The Rivalry for the Oil Market

The reasons for the failure of the talks are more complex than just the cuts. Russian oil companies, which planned to increase output, opposed cooperation with OPEC from the beginning. One of the most vocal opponents was Igor Sechin, the powerful CEO of Rosneft, who argued that the production cuts benefited U.S. oil producers/exporters. Both the Saudis and the Russians want to weaken U.S. shale-oil producers; however, Russia probably also wanted to retaliate for sanctions imposed by the U.S. on Rosneft subsidiaries that had enabled Venezuela to export oil, sidestepping American sanctions on the South American country. As a result, a Chinese buyer excluded Rosneft from a tender.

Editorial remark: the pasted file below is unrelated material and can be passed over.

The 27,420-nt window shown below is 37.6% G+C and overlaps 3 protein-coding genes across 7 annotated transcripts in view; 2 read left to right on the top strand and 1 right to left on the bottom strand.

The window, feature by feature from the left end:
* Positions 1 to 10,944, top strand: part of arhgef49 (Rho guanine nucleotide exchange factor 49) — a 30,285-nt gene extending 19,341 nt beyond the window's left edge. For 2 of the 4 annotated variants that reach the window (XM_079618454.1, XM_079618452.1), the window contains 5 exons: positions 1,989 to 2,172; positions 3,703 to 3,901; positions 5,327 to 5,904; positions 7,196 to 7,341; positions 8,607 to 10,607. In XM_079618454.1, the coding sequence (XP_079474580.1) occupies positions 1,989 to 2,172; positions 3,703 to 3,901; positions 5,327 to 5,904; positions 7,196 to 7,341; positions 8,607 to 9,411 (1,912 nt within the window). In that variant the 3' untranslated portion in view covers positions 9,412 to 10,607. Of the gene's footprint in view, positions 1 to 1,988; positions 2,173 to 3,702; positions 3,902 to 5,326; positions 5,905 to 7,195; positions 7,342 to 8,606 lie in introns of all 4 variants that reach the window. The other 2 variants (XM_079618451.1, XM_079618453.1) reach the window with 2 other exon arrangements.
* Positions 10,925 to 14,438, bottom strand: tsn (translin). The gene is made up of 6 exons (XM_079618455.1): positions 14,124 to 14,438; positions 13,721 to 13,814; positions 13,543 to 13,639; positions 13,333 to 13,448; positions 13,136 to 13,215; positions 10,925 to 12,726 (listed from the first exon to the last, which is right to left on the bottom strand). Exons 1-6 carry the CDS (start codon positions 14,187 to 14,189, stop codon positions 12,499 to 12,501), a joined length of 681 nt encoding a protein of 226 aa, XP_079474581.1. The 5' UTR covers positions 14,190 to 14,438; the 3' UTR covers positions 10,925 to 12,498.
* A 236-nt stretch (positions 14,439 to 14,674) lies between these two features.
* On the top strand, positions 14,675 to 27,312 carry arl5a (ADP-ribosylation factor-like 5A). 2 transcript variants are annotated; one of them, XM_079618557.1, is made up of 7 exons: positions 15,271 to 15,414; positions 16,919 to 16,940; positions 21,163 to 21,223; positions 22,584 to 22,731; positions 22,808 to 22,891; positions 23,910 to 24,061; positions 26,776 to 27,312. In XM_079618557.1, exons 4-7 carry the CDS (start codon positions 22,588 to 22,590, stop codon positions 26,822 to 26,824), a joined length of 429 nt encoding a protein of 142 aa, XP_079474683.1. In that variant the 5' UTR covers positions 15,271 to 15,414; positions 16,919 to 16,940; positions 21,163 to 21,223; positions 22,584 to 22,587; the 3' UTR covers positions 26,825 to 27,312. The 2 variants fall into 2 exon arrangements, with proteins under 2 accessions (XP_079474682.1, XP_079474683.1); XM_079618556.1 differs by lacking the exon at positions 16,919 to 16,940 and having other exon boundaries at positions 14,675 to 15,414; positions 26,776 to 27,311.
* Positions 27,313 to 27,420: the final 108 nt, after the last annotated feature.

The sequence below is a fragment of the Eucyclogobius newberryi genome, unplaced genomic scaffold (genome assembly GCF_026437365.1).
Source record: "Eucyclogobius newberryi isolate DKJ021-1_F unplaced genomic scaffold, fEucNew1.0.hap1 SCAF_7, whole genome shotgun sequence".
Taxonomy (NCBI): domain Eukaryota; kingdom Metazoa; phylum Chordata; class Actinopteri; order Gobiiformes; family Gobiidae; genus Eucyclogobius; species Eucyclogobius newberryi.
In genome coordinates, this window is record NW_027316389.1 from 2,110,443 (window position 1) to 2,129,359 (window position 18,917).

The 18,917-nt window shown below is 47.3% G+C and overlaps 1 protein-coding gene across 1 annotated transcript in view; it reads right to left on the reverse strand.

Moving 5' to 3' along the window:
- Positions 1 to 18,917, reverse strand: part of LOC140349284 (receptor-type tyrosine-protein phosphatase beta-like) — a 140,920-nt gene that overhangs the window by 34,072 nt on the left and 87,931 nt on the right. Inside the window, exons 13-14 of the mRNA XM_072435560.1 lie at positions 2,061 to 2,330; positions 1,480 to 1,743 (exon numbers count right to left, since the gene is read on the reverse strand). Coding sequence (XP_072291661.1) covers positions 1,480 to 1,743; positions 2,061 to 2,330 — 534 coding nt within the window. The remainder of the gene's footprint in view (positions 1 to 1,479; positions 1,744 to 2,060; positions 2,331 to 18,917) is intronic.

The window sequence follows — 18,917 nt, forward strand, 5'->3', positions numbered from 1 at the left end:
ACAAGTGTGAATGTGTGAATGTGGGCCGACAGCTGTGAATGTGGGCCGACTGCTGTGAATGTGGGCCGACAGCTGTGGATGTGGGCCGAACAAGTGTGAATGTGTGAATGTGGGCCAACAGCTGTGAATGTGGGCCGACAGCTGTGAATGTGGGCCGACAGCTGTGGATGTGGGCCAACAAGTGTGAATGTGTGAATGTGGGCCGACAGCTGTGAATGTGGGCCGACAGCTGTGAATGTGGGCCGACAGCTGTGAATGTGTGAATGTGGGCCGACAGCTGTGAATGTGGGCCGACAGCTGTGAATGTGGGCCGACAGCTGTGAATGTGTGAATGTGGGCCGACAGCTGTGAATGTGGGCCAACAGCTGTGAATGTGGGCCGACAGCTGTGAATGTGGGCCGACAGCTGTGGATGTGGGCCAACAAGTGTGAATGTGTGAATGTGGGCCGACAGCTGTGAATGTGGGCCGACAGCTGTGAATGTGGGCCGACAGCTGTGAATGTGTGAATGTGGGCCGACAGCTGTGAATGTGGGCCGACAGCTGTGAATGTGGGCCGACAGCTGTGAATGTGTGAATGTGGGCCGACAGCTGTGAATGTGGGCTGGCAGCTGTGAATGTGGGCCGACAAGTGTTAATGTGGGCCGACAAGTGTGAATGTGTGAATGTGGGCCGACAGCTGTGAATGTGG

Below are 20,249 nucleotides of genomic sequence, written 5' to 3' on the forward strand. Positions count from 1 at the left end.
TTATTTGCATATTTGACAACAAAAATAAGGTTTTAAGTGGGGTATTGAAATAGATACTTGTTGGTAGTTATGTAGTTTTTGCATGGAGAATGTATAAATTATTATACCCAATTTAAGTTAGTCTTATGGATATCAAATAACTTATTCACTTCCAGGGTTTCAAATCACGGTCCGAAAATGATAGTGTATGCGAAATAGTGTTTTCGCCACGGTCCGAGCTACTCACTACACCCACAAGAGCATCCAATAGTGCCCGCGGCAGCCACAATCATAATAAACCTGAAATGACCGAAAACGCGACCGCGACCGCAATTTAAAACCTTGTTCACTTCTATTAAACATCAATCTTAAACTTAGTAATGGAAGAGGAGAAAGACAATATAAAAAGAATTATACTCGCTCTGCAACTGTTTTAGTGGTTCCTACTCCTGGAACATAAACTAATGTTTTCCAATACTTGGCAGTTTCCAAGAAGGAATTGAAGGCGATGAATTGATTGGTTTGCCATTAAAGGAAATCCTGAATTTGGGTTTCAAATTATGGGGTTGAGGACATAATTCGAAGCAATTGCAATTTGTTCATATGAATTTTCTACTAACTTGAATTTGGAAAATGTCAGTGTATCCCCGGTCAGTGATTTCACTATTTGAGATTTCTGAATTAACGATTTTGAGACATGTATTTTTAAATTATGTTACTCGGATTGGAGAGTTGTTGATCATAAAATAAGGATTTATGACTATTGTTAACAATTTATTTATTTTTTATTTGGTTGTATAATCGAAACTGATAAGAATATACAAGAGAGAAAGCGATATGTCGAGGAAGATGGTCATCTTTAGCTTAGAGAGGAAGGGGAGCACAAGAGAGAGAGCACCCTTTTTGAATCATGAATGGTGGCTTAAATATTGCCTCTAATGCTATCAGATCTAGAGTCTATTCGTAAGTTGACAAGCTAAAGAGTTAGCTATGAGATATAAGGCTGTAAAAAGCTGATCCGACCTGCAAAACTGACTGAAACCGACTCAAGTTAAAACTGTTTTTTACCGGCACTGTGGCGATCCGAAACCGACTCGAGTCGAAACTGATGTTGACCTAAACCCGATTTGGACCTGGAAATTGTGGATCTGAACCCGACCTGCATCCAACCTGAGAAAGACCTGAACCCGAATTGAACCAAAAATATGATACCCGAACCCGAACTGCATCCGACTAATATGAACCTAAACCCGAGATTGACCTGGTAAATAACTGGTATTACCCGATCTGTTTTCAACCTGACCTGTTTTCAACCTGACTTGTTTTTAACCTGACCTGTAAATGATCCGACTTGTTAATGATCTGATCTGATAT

The low prices and shrinking market, though, present a new, serious challenge to both Russia and Saudi Arabia. Russia had just rebuilt its financial reserves from $368 billion in 2015 to $570 billion and reduced its foreign debt, and its budget was based on the price of Urals oil of around $40 per barrel (Urals is a Russian oil type that is usually a bit cheaper than Brent). The Russian finance minister claimed that Russia is prepared for $25-30 oil prices for 6-10 years, but analyses by his ministry as well as the Russian central bank show that such prices would cause serious damage to the Russian economy. The issue is the budget’s resilience in case of a broader crisis resulting in lower revenue from other areas besides oil exports and the need to use funds to stimulate the economy. The low prices also will hit expensive Russian Arctic oil and gas projects.